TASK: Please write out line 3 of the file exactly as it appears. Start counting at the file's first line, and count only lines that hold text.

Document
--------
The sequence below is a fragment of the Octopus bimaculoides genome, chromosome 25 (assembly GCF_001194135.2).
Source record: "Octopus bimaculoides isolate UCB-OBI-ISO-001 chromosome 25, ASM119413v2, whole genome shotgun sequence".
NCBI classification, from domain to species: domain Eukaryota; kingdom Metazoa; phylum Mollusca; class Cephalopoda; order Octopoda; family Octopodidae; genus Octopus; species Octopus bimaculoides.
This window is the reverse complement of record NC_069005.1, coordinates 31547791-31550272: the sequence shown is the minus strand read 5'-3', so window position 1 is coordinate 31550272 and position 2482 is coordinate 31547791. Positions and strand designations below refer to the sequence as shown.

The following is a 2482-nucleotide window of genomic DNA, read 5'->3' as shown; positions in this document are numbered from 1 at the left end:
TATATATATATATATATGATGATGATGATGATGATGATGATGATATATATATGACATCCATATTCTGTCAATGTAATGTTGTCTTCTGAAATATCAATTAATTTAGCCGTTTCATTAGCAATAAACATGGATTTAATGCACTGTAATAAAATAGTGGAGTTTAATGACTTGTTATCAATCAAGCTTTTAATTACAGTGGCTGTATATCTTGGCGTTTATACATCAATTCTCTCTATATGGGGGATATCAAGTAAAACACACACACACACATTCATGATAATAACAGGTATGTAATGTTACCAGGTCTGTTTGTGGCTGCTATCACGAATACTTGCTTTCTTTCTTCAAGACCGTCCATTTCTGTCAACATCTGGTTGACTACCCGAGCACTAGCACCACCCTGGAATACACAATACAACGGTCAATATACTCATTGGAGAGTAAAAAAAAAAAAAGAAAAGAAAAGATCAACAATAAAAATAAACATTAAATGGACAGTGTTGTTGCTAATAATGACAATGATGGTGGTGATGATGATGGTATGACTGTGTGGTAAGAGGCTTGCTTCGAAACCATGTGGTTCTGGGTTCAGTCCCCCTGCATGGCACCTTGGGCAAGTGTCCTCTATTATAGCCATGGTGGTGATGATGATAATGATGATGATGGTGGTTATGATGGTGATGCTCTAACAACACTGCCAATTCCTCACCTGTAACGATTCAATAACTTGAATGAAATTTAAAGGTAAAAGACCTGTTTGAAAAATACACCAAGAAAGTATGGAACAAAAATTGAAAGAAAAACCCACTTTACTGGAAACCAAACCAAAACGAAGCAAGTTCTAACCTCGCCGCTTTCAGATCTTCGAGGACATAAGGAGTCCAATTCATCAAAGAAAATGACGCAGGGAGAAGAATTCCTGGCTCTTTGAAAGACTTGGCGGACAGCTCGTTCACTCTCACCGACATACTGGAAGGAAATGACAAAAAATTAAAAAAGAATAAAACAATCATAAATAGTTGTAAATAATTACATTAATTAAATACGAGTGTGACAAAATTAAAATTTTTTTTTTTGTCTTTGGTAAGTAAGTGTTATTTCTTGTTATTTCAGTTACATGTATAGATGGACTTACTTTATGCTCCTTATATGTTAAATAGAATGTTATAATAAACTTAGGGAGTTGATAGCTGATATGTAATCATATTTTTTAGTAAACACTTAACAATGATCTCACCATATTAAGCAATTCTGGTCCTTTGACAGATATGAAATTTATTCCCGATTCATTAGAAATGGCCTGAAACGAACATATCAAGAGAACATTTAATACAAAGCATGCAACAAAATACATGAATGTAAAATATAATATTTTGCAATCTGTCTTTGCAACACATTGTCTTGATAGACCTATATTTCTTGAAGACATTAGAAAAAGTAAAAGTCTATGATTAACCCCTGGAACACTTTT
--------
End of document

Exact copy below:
NCBI classification, from domain to species: domain Eukaryota; kingdom Metazoa; phylum Mollusca; class Cephalopoda; order Octopoda; family Octopodidae; genus Octopus; species Octopus bimaculoides.